Programmers Are from Mars, Project Managers Are Sometimes from Hell
One of the common characters in most software development shops is the "Project Manager", whose job is to oversee the various phases of a project, from requirements gathering to hopefully shipping the result on time and on budget. Sadly few of the projects managers I have worked with had any actually clue on how to do any of these things.
In many shops the project manager is not a former developer but more likely someone who moved up from other positions. At my favorite employer (well documented in several sad but entertaining posts here) three of the main project managers were (1) a former forest ranger (2) a former Maître d' (3) a customer. These three were given a large amounts of authority and despite a long history of failure to deliver continued to gather glowing reviews from upper management. Perhaps this was an indication of the woes of upper company management, but you would think that delivering projects months and even years late and costing the company reams of money due to poor decision making would be a cause for some kind of change. The actual criteria for success seemed to be attention to the company's ever-changing formal methodology, not any actual project deliveries.
It never hurt to blame the developers, the customers, the consultants, the vendors and probably the man on the moon. Sometimes these are valid complaints but like the boy who cried wolf after a while it begins to sound like the problem is the project manager. The PM's had virtually absolute authority over all project details including technology decisions.
So what is a good project manager? First of all, I prefer the term "Project Facilitator". Larger projects especially need a lot of communication between all the developers, customers, operations, QA and management with a stake in the project. Someone needs to manage that communication, to ensure that everyone knows what they need to know and when, and track project details, schedules, estimates and progress.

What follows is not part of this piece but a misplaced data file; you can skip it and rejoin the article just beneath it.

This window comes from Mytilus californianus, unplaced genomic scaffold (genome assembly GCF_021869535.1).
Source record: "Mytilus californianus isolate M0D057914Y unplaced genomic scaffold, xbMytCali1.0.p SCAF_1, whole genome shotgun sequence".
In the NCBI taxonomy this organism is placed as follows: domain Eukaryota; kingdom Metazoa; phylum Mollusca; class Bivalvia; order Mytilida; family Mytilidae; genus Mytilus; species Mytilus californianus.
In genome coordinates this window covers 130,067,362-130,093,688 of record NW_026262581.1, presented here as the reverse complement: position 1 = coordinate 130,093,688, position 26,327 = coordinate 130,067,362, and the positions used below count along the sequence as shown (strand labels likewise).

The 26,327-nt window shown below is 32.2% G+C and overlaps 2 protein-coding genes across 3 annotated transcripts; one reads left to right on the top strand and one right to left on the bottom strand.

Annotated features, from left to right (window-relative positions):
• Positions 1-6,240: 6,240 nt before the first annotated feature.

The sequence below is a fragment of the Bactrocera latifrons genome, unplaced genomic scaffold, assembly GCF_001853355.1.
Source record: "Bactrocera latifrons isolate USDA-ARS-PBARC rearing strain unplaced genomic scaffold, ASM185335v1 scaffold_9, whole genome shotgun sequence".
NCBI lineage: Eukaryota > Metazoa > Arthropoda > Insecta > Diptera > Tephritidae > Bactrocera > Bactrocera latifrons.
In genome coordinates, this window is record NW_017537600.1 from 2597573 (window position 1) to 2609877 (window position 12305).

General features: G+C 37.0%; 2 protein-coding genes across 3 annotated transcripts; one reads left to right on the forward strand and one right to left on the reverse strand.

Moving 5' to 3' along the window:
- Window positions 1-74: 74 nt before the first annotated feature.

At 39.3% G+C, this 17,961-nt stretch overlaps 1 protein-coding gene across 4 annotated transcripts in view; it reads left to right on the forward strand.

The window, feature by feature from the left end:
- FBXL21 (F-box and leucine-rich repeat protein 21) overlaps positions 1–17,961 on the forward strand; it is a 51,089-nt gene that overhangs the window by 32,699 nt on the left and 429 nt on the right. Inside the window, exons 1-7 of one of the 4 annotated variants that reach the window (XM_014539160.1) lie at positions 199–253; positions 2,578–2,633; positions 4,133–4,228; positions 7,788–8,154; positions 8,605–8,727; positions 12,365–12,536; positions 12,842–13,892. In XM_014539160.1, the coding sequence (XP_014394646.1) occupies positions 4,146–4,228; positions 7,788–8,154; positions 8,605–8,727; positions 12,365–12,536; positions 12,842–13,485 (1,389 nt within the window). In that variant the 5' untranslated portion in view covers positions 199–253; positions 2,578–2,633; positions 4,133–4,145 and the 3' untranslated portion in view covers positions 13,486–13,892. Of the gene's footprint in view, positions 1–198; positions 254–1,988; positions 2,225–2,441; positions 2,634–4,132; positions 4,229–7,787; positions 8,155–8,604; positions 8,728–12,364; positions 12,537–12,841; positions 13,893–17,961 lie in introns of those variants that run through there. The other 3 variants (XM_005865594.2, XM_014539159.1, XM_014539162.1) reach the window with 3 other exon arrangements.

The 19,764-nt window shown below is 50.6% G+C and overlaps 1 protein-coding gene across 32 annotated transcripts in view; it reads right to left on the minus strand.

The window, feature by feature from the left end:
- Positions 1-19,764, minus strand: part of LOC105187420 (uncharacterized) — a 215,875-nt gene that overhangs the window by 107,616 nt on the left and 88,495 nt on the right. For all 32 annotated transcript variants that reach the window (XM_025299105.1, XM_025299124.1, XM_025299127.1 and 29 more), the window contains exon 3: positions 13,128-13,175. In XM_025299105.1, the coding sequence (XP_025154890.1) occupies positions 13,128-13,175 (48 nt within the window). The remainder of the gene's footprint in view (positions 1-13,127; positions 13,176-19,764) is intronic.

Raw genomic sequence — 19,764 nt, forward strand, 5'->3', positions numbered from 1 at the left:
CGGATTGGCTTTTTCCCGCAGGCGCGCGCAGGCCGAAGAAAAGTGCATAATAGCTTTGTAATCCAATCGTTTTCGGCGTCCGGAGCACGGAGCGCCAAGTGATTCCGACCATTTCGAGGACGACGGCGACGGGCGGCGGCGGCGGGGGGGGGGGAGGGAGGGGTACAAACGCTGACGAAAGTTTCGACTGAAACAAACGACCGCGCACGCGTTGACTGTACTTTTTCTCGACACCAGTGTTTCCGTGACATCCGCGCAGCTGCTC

Often upper management seems to prefer the concept "Project Czar", an omnipotent person controlling all aspects of the project, and thus guaranteeing success. In practice this type of dictatorship rarely works unless the PM is truly talented and experienced in all areas of the project. It can happen but none of the PM's I have worked with or for ever had that level of competence. The perfect ideal of a political leader is the benign dictator but that never works out either.
In the end someone does have to be in charge, democracies are great ideas but usually give way to republics (representatives of the people are given authority to act in their stead). Where do you draw the line in a software project? I've always preferred having people with actual experience make decisions in their areas (eg architects making technology decisions, business managers managing customer interactions, etc). Sometimes you can find people who are capable in multiple areas and they can take on multiple roles (I've done this a number of times).